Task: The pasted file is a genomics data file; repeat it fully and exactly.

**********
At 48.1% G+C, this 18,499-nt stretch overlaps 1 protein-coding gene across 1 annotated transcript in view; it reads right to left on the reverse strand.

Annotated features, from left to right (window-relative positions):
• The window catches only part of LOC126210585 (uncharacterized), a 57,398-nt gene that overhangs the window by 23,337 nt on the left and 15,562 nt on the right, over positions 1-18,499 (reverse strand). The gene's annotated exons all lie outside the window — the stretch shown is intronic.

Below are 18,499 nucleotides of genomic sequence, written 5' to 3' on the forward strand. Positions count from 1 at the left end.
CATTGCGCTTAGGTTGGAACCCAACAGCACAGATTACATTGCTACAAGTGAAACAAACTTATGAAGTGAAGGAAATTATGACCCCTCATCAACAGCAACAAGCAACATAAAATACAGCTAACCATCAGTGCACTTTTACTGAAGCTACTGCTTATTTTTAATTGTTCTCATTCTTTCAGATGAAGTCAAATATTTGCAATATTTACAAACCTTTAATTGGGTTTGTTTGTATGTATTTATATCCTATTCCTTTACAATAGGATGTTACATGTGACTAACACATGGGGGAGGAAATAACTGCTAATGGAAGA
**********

At 48.1% G+C, this 18,499-nt stretch overlaps 1 protein-coding gene across 1 annotated transcript in view; it reads right to left on the reverse strand.

Annotated features, from left to right (window-relative positions):
• The window catches only part of LOC126210585 (uncharacterized), a 57,398-nt gene that overhangs the window by 23,337 nt on the left and 15,562 nt on the right, over positions 1-18,499 (reverse strand). The gene's annotated exons all lie outside the window — the stretch shown is intronic.

Below are 18,499 nucleotides of genomic sequence, written 5' to 3' on the forward strand. Positions count from 1 at the left end.
CATTGCGCTTAGGTTGGAACCCAACAGCACAGATTACATTGCTACAAGTGAAACAAACTTATGAAGTGAAGGAAATTATGACCCCTCATCAACAGCAACAAGCAACATAAAATACAGCTAACCATCAGTGCACTTTTACTGAAGCTACTGCTTATTTTTAATTGTTCTCATTCTTTCAGATGAAGTCAAATATTTGCAATATTTACAAACCTTTAATTGGGTTTGTTTGTATGTATTTATATCCTATTCCTTTACAATAGGATGTTACATGTGACTAACACATGGGGGAGGAAATAACTGCTAATGGAAGA